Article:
For me, what makes Loving Vincent a truly great film is not just the animation (which is undeniably spectacular on the big screen) but a plot device that allows the viewer to perceive van Gogh with compassion and humanity.
Here’s the official Loving Vincent trailer:
Loving Vincent was in production for six years. Over 100 artists were commissioned to hand paint every frame of this 95-minute feature film. It’s estimated that each second of this film took two weeks to paint. There are 65,000 frames. It’s a stunning achievement and the result is breathtaking.
When I saw it, there was barely a dry eye in the house as the credits rolled, so bring a hanky if you’re prone to that sort of thing.
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Dec. 8 -23
Fridays & Saturdays: 8 p.m.
Sundays: 2 p.m.
9673 Firdale Ave
(In Firdale Village)
Twist of the Magi
O’Henry’s iconic and ironic holiday classic gets a remake as the audience is transported to a 1940s radio studio. (See Emily Hill’s review here.) With this adaptation, Managing Director and actor Debra Rich Gettleman gets a writing credit as well. If it’s true to Phoenix form, expect to find yourself laughing out loud in spite of yourself.
Tickets at this link.
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Sunday & Monday
Dec. 10 and 11
Cascade Symphony Holiday Pops Concert
The Edmonds Center for the Arts
410 N. 4th Ave N.
Director Micheal Miropolsky has an enjoyable evening of popular holiday favorites and well-loved arias planned as the Cascade Symphony prepares to bring the music of Irving Berlin, Leroy Anderson and many others to Edmonds this holiday season. The featured soloist, soprano Kristen Vogel (recent role of Mimi in La Bohème at Tacoma Opera) will perform arias and carols. Come early and listen to Dave Beck’s (KING -FM) lecture at 6:30 p.m. In the event of a sellout, tickets often can be had at the last minute.
Information at cascadesymphony.org
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Now through Dec. 17
Thursdays – Saturdays: 8 p.m.
Sundays and Saturday, Dec. 16: 2 p.m.
Disney’s Beauty and the Beast
Wade James Theatre
This wondrous, crowd pleasing production is the perfect prescription to chase away gloom. The inanimate objects, the beautiful, aspiring Belle, the ghastly Gaston, The troubled, cursed Beast, and of course, my favorite character, the bookseller! Treat yourself to a flight of fantasy. It’s sure to make you smile. I’ve not seen this presentation of Beauty, but reports from friends are all highly positive.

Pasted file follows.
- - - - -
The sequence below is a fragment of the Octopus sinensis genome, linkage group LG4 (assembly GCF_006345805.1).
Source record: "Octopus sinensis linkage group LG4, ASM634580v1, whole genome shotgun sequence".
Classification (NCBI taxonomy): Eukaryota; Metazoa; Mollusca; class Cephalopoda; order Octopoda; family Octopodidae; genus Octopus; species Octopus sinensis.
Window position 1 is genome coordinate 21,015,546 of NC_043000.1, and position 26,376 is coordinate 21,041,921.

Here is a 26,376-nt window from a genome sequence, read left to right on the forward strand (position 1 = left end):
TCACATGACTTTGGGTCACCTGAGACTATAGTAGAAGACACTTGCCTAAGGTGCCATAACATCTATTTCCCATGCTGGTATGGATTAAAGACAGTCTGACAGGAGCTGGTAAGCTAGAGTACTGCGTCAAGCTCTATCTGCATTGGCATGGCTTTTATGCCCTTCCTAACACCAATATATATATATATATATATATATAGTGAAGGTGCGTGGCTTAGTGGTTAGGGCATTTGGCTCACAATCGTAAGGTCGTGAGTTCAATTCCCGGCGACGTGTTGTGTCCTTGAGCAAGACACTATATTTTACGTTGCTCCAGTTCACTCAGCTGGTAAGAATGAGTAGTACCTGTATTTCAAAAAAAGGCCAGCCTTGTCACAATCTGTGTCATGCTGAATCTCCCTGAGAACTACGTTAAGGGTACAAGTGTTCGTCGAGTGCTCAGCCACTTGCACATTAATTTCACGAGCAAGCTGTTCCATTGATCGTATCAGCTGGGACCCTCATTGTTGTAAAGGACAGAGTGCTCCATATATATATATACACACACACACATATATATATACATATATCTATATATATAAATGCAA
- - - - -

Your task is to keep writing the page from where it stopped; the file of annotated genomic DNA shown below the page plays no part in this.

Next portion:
Tickets at edmondsdriftwoodplayers.org
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Saturday, Dec. 9
The Northwest Chorale presents
Handel – Messiah
Edmonds United Methodist Church
828 Caspers St.
Prepare to be enthralled as the Northwest Chorale performs what is arguably George Frederick Handel’s greatest accomplishment, Messiah. This performance will include soloists and an orchestra, all under the direction of Lynn Hall. Northwest Chorale concerts are free to attend. Donations are gratefully accepted with all proceeds benefiting Northwest Harvest.
For information about their Messiah Sing-a-long/Play-a-long scheduled in Seattle for Dec. 29, please visit the website.
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Friday, Dec. 8
Free Holiday Movie
415 Main St.
Sponsored by Cline Jewelers, this FREE family friendly movie extravaganza begins at 4 p.m. with classic animation favorites — there are rumored on screen appearances by the Grinch and Rudolph. At 6 p.m., settle in for the feature holiday classic Elf (2003), with Will Ferrell leading an all-star cast that includes Zooey Deschanel, Peter Dinklage, and Amy Sedaris.
More details on this and other Edmonds holiday events at EdmondsHolidays.com
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Saturday Dec. 9
3 p.m. & 7 p.m.
Sno-King Community Chorale
Holiday Magic – Holiday Memories
Edmonds Center for the Arts
410 4th Ave. N.
Join the 100 strong Sno-King Community Choir and get into the holiday spirit as they present holiday favorites loved by all.
Featuring The Chase Lake Elementary Choir
Frank DeMiero Conductor and Artistic Director
Learn more at sno-kingchorale.org/wp/
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Friday – Sunday, Dec. 15-17
Dec. 15 – 7 p.m.
Dec. 16 – 2 p.m. & 7 p.m.
Dec. 17 – 5 p.m.
Edmonds Center for the Arts
410 4th Ave. N.
The Nutcracker was first performed in St. Petersburg, Russia in 1892. The Olympic Ballet Theatre honors this 125th anniversary with their presentation of this beloved holiday tradition. Tchaikovsky never gets old, and this year’s production boasts some new set design by Seattle Opera’s Philip Lienau.
More information at olympicballet.org
— By James Spangler
When not actively scheming about ways to promote the arts in Edmonds, James Spangler can be found (highly caffeinated) behind the counter of his bookstore on 4th Avenue